EveryBlock is run by Adrian Holovaty, based in Chicago. It was recently acquired by MSNBC.

EveryBlock was started by a grant from the Knight Foundation and part of its condition was that the EveryBlock publishing software be released under an open source license. It's available to anyone, anyone can replicate what EveryBlock has done.

Adrian Holovalty is a true media engineer, he is also one of the driving forces behind the Django project, an open-source framework for quickly developing web applications for newsroom projects.

Data journalism has had its fair share of critics. But I think it has a bright future as long it it is wrapped within the right context. The temptation is to just publish the raw data without much else and allow the readers to make sense of it depending on how the data affects them.

Data journalism combined with a fair amount of human journalism could be a potent mix, providing context to the content. It'll be interesting to see how newsrooms combine the two.

But most newsrooms lack the software engineering skills to use Django and similar technologies. And with newsroom cuts and the pressure on media business models continuing unabated, we may be running out of time to experiment with data journalism.

That would be a shame because today's media technologies make it possible to create many novel types of media formats. There's a tremendous amount of innovation that can be done with media formats. I've got a few ideas myself that I'd love to try out but unfortunately I, too, lack the resources.




Megan Taylor over at PBS' MediaShift writes about the challenges of getting programmers and journalists to work together.

MediaShift . Can Programmers, Journalists Get Along in One Newsroom? | PBS

"there's no reason why a programmer can't do journalism," said Rich Gordon, director of digital innovation at Northwestern's Medill School of Journalism. "They just need an understanding of the mission and culture of journalism and journalists."

Mr Gordon thinks that in terms of personalities, i.e programmers being introverted and anti-social, they can be similar to journalists.

But even with similar personalities, it's not easy to get programmers to think like journalists, or to get used to the chaotic environment of a newsroom.

Aron Pilhofer, editor of interactive newsroom technologies at the New York Times, has assembled a team of mostly programmers to do journalism.
..."It's not a normal corporate-y type of environment," Pilhofer said. "It's very loosey-goosey, collaborative, hectic, disorganized. It takes time to get used to that environment, and not everyone is comfortable in that environment.

Others say problems arise because of miscommunication.

Matthew Waite, news technologist at the St. Petersburg Times, weighed in on how programmers and journalists communicate, and how that communication can be improved. He said ill-will between journalists and programmers arises from miscommunication.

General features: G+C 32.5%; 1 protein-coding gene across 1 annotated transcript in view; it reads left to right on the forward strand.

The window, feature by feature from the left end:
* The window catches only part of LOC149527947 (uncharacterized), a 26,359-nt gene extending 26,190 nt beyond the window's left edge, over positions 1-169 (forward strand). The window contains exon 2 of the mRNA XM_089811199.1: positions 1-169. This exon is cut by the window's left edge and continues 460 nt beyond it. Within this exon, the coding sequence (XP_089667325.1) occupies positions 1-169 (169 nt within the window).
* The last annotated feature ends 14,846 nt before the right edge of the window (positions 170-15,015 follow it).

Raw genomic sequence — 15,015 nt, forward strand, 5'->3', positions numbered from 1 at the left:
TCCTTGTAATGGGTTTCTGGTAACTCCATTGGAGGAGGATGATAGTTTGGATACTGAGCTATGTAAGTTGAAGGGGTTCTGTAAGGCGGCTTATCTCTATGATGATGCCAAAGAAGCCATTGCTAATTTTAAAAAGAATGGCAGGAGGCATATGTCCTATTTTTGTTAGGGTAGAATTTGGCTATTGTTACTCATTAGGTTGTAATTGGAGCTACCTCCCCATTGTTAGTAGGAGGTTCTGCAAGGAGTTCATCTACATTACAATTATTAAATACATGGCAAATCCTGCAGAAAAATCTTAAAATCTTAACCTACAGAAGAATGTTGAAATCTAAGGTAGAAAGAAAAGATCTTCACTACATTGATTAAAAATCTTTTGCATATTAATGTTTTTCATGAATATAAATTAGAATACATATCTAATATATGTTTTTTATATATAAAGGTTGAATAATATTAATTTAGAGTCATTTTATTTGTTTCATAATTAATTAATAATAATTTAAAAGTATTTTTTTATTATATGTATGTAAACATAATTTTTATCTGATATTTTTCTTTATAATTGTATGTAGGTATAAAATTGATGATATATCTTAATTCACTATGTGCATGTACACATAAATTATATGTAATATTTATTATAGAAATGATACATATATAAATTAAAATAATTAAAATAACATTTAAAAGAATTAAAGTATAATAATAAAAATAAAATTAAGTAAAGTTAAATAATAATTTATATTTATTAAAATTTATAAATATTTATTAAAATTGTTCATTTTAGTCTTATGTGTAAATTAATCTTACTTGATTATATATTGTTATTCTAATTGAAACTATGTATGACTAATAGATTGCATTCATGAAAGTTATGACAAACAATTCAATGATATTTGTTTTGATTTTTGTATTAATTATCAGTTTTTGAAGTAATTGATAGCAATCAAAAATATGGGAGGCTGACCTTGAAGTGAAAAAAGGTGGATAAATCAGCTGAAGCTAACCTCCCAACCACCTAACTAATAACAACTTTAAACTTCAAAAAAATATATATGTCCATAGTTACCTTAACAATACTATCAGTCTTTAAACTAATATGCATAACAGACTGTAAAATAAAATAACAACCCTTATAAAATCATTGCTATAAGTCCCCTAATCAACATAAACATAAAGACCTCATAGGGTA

"I've seen a lot of cases where some piece of code did exactly what the requirements document specified, but it didn't do what anyone wanted," Waite said.

Foremski's Take: I've written on this topic many times and I think it is easier to teach journalists to become programmers. They then become "media engineers" rather than software engineers.

Today's development tools are very powerful and they make building complex software applications easier than ever before.

Every journalist should know some html, CSS, JavaScript, etc. They don't need to be proficient but they should know how all these media technologies work. Some journalists can go much further and I think we will see that happening more because there is a real need. If I were a journalism student I'd be loading up on programming courses because I'd greatly improve my chances of getting a job -- every newsroom needs strong media engineering capabilities.

Teaching a programmer journalism skills is challenging primarily because programmers have already chosen their profession. If they had wanted to be journalists they would have become journalists.

But teaching a journalist programming skills would be a lot easier and far more effective because you have to have a strong understanding of media -- that comes first. That's what a media engineer would provide, media first, engineer second.

And a media architect would be similar to a systems architect, they would design the information/publishing architecture of an organization. And by the way, today every company has to be a media company to a degree, every large company needs media engineers and media architects on staff.

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Please see:

Move Over Software Engineers It's The Era Of Media Engineers

Journalism Schools Wake Up To Need For Media Engineers




MediaEngineers.jpg

Software coding is becoming a much more common skill and it is a skill that is losing value. You can find coders in developing countries and contract the work for a fraction of what it used to cost.

But there is going to be a need for a new type of software engineer, or better described as a media engineer. Let me explain.



A study of Twitter users conducted by Bill Heil and Mikolaj Jan Piskorski from the Harvard Business School has uncovered a surprisingly large gender gap compared with other social networks.

The study sampled 300,542 users. It found that men were twice as likely as women to follow other men, and women were 25 per cent more likely to follow a man than a woman. This is despite there being slightly more women on Twitter.

This is a big difference compared with other social networks.

On a typical online social network, most of the activity is focused around women - men follow content produced by women they do and do not know, and women follow content produced by women they know. Generally, men receive comparatively little attention from other men or from women.

The authors of the study could not explain the different gender ratios.

Another way Twitter differs from other online social networks is in how rarely a user tweets. Just over 50 per cent tweet just once in 74 days. But 10% of users create more than 90% of all tweets.

On a typical online social network, the top 10% of users account for 30% of all production.

...This implies that Twitter's resembles more of a one-way, one-to-many publishing service more than a two-way, peer-to-peer communication network.

Foremski's Take: